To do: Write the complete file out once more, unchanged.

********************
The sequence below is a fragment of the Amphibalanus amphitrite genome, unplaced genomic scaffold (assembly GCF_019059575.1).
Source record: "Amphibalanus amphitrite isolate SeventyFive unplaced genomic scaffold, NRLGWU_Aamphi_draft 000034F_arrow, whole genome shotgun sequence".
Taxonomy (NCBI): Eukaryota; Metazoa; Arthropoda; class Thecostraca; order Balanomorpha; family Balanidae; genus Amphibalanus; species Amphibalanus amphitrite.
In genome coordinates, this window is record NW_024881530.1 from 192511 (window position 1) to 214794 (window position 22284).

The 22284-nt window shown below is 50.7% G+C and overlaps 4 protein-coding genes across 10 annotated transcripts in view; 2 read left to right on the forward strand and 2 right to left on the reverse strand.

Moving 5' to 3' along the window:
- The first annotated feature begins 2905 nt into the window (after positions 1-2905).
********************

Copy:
The sequence below is a fragment of the Amphibalanus amphitrite genome, unplaced genomic scaffold (assembly GCF_019059575.1).
Source record: "Amphibalanus amphitrite isolate SeventyFive unplaced genomic scaffold, NRLGWU_Aamphi_draft 000034F_arrow, whole genome shotgun sequence".
Taxonomy (NCBI): Eukaryota; Metazoa; Arthropoda; class Thecostraca; order Balanomorpha; family Balanidae; genus Amphibalanus; species Amphibalanus amphitrite.
In genome coordinates, this window is record NW_024881530.1 from 192511 (window position 1) to 214794 (window position 22284).

The 22284-nt window shown below is 50.7% G+C and overlaps 4 protein-coding genes across 10 annotated transcripts in view; 2 read left to right on the forward strand and 2 right to left on the reverse strand.

Moving 5' to 3' along the window:
- The first annotated feature begins 2905 nt into the window (after positions 1-2905).